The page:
Fox Theatres was a large chain of movie theaters in the United States dating from the 1920s either built by Fox Film Corporation studio owner William Fox, or subsequently merged in 1929 by Fox with the West Coast Theatres chain, to form the Fox West Coast Theatres chain. Fox West Coast went into bankruptcy and was sold to The National Theatres Corporation, lead by Charles Skouras, on Tue., Nov. 20th, 1933 for $17, 000, 000.00. Eugene V. Klein later became CEO of National, and turned it into the conglomerate National General. Mann Theatres bought National General's theatres in 1973.
Fox theaters surviving today share almost identical histories of decline and fall into disrepair as demographics and movie-going habits changed in the post-World War II years. As many were located in urban centers, there have been subsequent campaigns to save, restore and preserve the architectural extravaganzas for other uses, especially the performing arts. The largest of the Fox Theatres is the Detroit Fox Theatre, which was fully restored in 1988 and is used as a performing arts center.
Other Fox theatres which have been restored and adapted for drama and music include those in Seattle and Saint Louis; also Tucson, Arizona, which reopened in January 2006 after being closed for thirty-two years; Hutchinson, Kansas, reopened in 1999; Oakland, California, reopened in February 2009; and Fullerton, California, where a non-profit community project is restoring the theatre. The Fox theatres in Visalia, California, reopened in 1999, and Atlanta, Georgia were shuttered for some time before restoration began.
The Fox Theatre in Joplin, Missouri, built in 1930, has been adapted for use as the Central Christian Church.
List of Fox Theatres
See the following articles for information about specific theatres.
- Atlanta, Georgia -- Opened 1929
- Aurora, Illinois --Opened 1935
- Bakersfield, California -- Opened 1930
- Banning, California -- Currently open with 3 screens
- Brooklyn, New York -- Opened 1928, demolished 1971
- Billings, Montana -- Opened November 13, 1931, the last Art Deco theatre in the United States built by 20th Century Fox Corporation; sold to Carsich Theatres in 1978; renovated and reopened as the Alberta Bair Theatre for the Performing Arts in 1987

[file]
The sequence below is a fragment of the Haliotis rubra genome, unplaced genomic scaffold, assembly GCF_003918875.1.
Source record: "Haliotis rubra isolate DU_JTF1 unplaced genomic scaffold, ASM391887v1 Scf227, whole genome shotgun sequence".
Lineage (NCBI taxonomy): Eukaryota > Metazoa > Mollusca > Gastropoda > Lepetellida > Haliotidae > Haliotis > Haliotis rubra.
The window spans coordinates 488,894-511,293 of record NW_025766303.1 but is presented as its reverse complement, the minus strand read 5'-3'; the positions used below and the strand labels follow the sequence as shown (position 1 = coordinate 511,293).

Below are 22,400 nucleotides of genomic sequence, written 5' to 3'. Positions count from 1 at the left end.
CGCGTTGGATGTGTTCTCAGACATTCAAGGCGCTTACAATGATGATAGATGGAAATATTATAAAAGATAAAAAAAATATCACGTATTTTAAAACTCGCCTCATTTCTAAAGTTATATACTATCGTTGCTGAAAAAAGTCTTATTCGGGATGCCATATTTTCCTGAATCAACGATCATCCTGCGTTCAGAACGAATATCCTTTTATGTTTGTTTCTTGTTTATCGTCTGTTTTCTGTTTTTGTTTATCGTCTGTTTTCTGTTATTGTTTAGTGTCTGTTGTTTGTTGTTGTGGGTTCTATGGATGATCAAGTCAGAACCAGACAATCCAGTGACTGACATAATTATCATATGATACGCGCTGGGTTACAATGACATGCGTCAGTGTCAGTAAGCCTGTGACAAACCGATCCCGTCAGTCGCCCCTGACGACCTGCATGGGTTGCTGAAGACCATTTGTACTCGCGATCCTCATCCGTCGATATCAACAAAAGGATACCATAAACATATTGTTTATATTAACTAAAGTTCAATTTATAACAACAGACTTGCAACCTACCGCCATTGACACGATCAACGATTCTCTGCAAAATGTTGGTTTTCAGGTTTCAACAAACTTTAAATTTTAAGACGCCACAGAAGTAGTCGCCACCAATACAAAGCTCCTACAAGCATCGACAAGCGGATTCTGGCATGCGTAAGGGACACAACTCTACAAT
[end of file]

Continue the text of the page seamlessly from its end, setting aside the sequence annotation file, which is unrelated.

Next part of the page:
- Boulder, Colorado -- Opened 1926 as the Rialto Theatre
- Centralia, Washington -- Opened in 1930. Closed in 1990s. Currently being restored.
- Detroit, Michigan -- Largest of the Fox theatres, opened 1928, fully restored 1988
- El Paso, Texas -- Opened in 1965, and was the first in Texas. Has since been demolished.
- Fullerton, California -- Opened 1925 as the Alician Court Theatre
- Green Bay, Wisconsin -- opened February 14, 1930
- Hanford, California -- Opened 1929 and is currently used for live concerts, restoration is ongoing
- Hutchinson, Kansas -- Opened 1931
- Joplin, Missouri -- Opened 1930, now converted to a church
- Las Cruces, New Mexico -- Opened 1926, acquired by Fox in 1929, restored in 2005.
- Oakland, California -- Opened 1928, restored in 2009
- Paso Robles, California -- Opening and closing dates unknown, still standing but abandoned
- Philadelphia, Pennsylvania -- Later part of Stanley Warner and Milgram Theatres chains. Opened 1923. Closed and demolished in 1980. 
- Pomona, California -- Opened 1931
- Portland, Oregon -- Opened 1911; theater demolished April 1997
- Redlands, California -- Opened 1928
- Redwood City, California --Opened in 1929, remodeled in the 1950s, listed on National Register of Historic Places in 1993
- Riverside, California -- Opened 1929, first theatre to preview Gone with the Wind; restored in 2008-2009, reopened January 2010,
- San Bernardino, California -- Opened 1929
- Salina, Kansas -- Opened 1932
- Salinas, California
- San Diego, California -- Opened 1929
- San Francisco, California -- Opened 1929, demolished 1963
- San Jose, California -- Opened 1927, closed in 1973, renovated and reopened in 2004
- Santa Barbara, California -- Opened 1930
- Seattle, Washington -- Opened 1929, renamed Roxy in 1933
- Spokane, Washington -- Opened 1931
- Springfield, Missouri -- Also originally part of the Electric Theatre chain, and also now serving as a church. Built by M.E. Gillioz, who later built the Gillioz Theatre in Springfield.
- St. Louis, Missouri -- Opened 1929
- Stockton, California -- Opened 1930, renamed The Bob Hope Theatre
- Toronto, Ontario, Canada -- Opened 1914
- Tucson, Arizona -- Opened 1930, closed 1974, reopened 2005
- Taft, California -- Opened 1951
- Visalia, California -- Opened 1930, reopened 1999
- Watsonville, California -- Closed 2009
- Westwood, Los Angeles, California -- Opened 1931